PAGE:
• Remote management: it is a global management system for public lighting, from a control centre from which instructions are transferred to the light points in order to control their switching on, switching off or "dimming", individually or by area,


  • Remote maintenance: in addition to remote management, it allows information to be transferred from each light point to the control centre, for example to find out about malfunctions, or to plan and control the replacement of equipment. The efficiency of a lamp decreases towards the end of its life, and replacing it in time makes it more economical, and also extends the life of those on the same lighting network.


Third and final step: intelligent automation of public lighting

The communities and Smart Territories of tomorrow will be able to develop autonomous intelligent public lighting networks, relying on technologies such as:

  • Motion sensors: lighting columns equipped with motion detectors will only deliver the maximum intensity of illumination when a pedestrian, cyclist or vehicle passes by, generating considerable de facto energy savings,


  • Self-powered lighting masts: streetlights can be equipped with photovoltaic panels to guarantee their own power supply by restoring the energy accumulated during the day in night lighting via an energy storage device. Otherwise, in a decentralized power supply logic, the lighting columns in an area can be connected to a nearby solar or wind power plant to ensure their autonomy from the public electricity grid. These solutions make sense in situations where the local distribution network is unreliable, or in remote rural areas not connected to the national electricity grid (typically in developing countries).


New services made possible by intelligent public lighting

Public lighting networks constitute a dense network of public infrastructures that are intended to support new services to users such as:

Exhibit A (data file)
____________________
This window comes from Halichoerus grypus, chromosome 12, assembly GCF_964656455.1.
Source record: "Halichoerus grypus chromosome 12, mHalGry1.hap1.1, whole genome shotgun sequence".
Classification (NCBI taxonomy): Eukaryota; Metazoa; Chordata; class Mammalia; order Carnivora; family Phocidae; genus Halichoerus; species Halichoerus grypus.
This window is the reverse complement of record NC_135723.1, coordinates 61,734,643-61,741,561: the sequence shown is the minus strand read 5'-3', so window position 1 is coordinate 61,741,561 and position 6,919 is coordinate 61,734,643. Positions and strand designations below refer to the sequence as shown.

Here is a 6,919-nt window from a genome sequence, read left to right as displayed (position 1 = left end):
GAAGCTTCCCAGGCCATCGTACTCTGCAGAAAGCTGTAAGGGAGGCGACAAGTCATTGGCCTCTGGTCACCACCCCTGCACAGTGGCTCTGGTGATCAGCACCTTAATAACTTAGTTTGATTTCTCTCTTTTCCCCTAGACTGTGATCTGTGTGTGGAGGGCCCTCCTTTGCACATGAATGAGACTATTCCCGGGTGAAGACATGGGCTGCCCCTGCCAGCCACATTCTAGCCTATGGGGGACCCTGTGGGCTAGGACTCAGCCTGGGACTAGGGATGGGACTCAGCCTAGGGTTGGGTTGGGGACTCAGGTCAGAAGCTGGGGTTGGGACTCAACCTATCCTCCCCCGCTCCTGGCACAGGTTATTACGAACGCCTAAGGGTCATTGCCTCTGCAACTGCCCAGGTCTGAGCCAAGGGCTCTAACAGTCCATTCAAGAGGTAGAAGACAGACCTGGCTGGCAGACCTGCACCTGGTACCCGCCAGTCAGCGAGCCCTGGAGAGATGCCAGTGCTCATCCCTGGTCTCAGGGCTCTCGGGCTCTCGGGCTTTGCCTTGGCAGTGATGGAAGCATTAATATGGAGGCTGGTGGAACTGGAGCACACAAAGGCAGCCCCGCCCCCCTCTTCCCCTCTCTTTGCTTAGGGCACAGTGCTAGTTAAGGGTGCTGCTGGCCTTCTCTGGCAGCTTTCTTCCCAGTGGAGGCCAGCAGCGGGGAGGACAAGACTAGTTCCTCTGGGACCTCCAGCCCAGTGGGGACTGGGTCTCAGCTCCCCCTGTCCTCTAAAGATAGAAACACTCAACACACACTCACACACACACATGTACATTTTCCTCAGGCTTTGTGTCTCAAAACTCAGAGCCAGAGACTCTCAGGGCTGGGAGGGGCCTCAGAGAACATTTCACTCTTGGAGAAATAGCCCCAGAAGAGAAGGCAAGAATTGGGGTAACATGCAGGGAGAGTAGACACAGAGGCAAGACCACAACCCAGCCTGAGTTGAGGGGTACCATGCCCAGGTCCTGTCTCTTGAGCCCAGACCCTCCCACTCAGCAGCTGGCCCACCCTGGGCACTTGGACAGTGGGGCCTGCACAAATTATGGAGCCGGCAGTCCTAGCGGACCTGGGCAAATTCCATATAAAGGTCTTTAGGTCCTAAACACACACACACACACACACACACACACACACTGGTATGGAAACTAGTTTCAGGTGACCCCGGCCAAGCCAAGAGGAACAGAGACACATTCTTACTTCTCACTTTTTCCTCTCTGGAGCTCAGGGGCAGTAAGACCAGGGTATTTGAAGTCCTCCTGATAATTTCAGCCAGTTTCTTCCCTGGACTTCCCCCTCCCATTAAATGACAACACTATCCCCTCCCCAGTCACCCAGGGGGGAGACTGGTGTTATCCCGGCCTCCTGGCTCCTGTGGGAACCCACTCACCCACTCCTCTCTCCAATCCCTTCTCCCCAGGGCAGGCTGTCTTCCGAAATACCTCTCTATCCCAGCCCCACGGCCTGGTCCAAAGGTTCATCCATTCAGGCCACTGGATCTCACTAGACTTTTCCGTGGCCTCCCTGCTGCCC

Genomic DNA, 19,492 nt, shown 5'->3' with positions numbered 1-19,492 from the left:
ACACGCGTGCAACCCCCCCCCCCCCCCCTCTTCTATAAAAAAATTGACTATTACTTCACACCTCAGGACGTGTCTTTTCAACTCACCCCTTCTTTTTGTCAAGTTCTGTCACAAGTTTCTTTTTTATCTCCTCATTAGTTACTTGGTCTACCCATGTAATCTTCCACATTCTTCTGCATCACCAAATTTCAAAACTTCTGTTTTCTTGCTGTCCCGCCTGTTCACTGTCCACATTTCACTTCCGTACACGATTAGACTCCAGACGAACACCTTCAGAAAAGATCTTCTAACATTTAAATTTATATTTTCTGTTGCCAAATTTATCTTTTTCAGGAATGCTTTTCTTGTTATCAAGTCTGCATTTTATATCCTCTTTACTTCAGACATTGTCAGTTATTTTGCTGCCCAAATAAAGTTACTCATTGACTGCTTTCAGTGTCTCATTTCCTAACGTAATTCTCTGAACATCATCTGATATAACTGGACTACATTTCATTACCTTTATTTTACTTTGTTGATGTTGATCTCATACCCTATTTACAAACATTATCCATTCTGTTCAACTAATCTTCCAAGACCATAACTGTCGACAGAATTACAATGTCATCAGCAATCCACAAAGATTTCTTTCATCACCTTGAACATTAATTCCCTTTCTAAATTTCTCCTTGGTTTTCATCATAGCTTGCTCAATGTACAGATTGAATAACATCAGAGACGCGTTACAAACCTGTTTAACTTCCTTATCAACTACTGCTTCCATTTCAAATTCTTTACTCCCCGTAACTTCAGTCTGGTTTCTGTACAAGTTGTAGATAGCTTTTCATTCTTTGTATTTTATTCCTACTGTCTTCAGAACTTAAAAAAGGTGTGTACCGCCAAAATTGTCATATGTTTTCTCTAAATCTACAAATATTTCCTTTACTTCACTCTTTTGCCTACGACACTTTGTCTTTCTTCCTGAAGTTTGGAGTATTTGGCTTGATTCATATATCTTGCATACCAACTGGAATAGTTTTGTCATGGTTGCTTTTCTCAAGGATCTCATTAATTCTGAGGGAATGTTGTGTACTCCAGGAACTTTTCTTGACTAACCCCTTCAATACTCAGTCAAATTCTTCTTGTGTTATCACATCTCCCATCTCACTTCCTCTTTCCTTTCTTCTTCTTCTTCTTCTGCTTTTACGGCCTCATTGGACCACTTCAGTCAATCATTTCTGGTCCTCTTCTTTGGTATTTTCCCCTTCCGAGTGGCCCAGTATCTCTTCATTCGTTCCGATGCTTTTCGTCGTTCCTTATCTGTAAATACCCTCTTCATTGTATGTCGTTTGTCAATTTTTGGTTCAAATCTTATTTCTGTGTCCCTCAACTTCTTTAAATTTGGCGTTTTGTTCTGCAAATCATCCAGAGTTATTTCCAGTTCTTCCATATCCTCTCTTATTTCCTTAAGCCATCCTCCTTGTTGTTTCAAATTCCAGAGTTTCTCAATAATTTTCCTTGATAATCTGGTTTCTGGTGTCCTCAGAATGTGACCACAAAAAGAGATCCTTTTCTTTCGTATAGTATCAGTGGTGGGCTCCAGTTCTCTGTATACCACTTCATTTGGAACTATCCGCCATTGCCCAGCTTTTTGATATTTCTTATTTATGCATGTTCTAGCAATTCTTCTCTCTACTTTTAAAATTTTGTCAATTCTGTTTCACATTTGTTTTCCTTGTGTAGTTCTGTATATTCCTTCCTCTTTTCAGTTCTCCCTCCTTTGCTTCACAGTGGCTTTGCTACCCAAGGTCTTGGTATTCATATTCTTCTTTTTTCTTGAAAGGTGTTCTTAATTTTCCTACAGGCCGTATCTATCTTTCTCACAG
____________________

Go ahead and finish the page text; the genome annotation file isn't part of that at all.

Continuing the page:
• Internet connectivity in Li-Fi (transmission of information through light waves), or very high speed (THD) in 5G using candelabras as a support for « Small Cells »,
  • Better monitoring of air quality by positioning sensors on the lighting masts,
  • The possibility of recharging electric vehicles on bollards using the power supply of the lighting columns,
  • Improved safety in the city by deploying network of cameras and more efficient alert systems.


Better management of traffic and parking in the city, pedestrian flows, etc., thanks to sensors installed on the masts.
Thus, reducing costs, preserving the environment, and increasing the attractiveness of the city are objectives whose intelligent public lighting can become a vector by opening the door to the creation of the Smart Territories of tomorrow.


With Li-Fi, the latest generations of LEDs are now able to transmit digital data. This innovation would therefore allow users to connect to the Internet under a luminaire. Its main advantages are:

  • Economical: thanks to a possible sharing of costs and a reduction in the number of Wi-Fi relays required, Li-Fi would be cheaper than Wi-Fi,


  • Safe: Li-Fi does not use radio waves, so there are no health risks for users; moreover, the risk of hacking is much more limited due to the spatial partitioning of data (Li-Fi does not cross walls),


  • Service-based: the speed of Li-Fi would be 10 times faster than that of current Wi-Fi; since it does not emit electromagnetic waves, it would be perfectly suited for use in hospitals or aircraft; and finally, it allows for better geo-contextualization of services.
Tactis - Directeur associé - Benjamin Fradelle- Aménagement numérique des territoires

Benjamin Fradelle

Associate Director
Since 2002, Benjamin Fradelle has been developing expertise in digital spatial planning, both in terms of defining the strategy of local authorities and in the technical and economic approaches associated with public initiative networks.

Contact Benjamin Fradelle

Hello, a question about the challenges of intelligent public lighting? Need to remove doubts in view of a future project? Send an email to Benjamin Fradelle, Tactis Associate Director.

Tactis - Directeur associé - Benjamin Fradelle- Aménagement numérique des territoires

Benjamin Fradelle

Associate Director Tactis
Since 2002, Benjamin Fradelle has been developing expertise in digital spatial planning, both in terms of defining the strategy of local authorities and in the technical and economic approaches associated with public initiative networks.